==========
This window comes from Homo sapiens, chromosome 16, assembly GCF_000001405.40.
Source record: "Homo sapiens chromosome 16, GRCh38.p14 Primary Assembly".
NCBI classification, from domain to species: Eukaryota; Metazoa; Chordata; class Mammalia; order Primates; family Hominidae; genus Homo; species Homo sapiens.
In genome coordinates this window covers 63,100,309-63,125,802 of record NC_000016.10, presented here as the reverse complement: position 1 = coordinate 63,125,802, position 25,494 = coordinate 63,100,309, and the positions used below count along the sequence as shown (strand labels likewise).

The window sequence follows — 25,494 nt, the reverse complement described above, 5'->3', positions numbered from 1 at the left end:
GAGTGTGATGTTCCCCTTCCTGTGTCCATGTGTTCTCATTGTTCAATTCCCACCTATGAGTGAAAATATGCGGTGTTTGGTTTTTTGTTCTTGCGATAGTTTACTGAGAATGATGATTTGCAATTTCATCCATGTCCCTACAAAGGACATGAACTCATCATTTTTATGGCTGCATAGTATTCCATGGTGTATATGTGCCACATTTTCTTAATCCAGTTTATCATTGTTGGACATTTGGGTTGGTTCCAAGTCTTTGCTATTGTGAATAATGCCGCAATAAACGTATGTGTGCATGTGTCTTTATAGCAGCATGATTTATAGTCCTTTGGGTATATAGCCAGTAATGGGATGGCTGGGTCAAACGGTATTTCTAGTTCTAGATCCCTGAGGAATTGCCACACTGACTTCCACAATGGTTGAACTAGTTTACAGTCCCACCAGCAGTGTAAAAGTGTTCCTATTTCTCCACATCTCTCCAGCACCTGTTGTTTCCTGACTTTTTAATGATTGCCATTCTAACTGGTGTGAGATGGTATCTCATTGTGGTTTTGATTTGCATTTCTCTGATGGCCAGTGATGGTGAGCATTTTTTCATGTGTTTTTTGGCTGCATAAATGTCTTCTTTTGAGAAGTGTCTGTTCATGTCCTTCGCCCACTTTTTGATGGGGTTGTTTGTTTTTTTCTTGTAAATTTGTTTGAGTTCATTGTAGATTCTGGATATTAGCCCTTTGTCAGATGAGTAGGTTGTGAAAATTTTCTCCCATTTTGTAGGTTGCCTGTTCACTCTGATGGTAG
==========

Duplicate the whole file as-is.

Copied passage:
This window comes from Homo sapiens, chromosome 16, assembly GCF_000001405.40.
Source record: "Homo sapiens chromosome 16, GRCh38.p14 Primary Assembly".
NCBI classification, from domain to species: Eukaryota; Metazoa; Chordata; class Mammalia; order Primates; family Hominidae; genus Homo; species Homo sapiens.
In genome coordinates this window covers 63,100,309-63,125,802 of record NC_000016.10, presented here as the reverse complement: position 1 = coordinate 63,125,802, position 25,494 = coordinate 63,100,309, and the positions used below count along the sequence as shown (strand labels likewise).

The window sequence follows — 25,494 nt, the reverse complement described above, 5'->3', positions numbered from 1 at the left end:
GAGTGTGATGTTCCCCTTCCTGTGTCCATGTGTTCTCATTGTTCAATTCCCACCTATGAGTGAAAATATGCGGTGTTTGGTTTTTTGTTCTTGCGATAGTTTACTGAGAATGATGATTTGCAATTTCATCCATGTCCCTACAAAGGACATGAACTCATCATTTTTATGGCTGCATAGTATTCCATGGTGTATATGTGCCACATTTTCTTAATCCAGTTTATCATTGTTGGACATTTGGGTTGGTTCCAAGTCTTTGCTATTGTGAATAATGCCGCAATAAACGTATGTGTGCATGTGTCTTTATAGCAGCATGATTTATAGTCCTTTGGGTATATAGCCAGTAATGGGATGGCTGGGTCAAACGGTATTTCTAGTTCTAGATCCCTGAGGAATTGCCACACTGACTTCCACAATGGTTGAACTAGTTTACAGTCCCACCAGCAGTGTAAAAGTGTTCCTATTTCTCCACATCTCTCCAGCACCTGTTGTTTCCTGACTTTTTAATGATTGCCATTCTAACTGGTGTGAGATGGTATCTCATTGTGGTTTTGATTTGCATTTCTCTGATGGCCAGTGATGGTGAGCATTTTTTCATGTGTTTTTTGGCTGCATAAATGTCTTCTTTTGAGAAGTGTCTGTTCATGTCCTTCGCCCACTTTTTGATGGGGTTGTTTGTTTTTTTCTTGTAAATTTGTTTGAGTTCATTGTAGATTCTGGATATTAGCCCTTTGTCAGATGAGTAGGTTGTGAAAATTTTCTCCCATTTTGTAGGTTGCCTGTTCACTCTGATGGTAG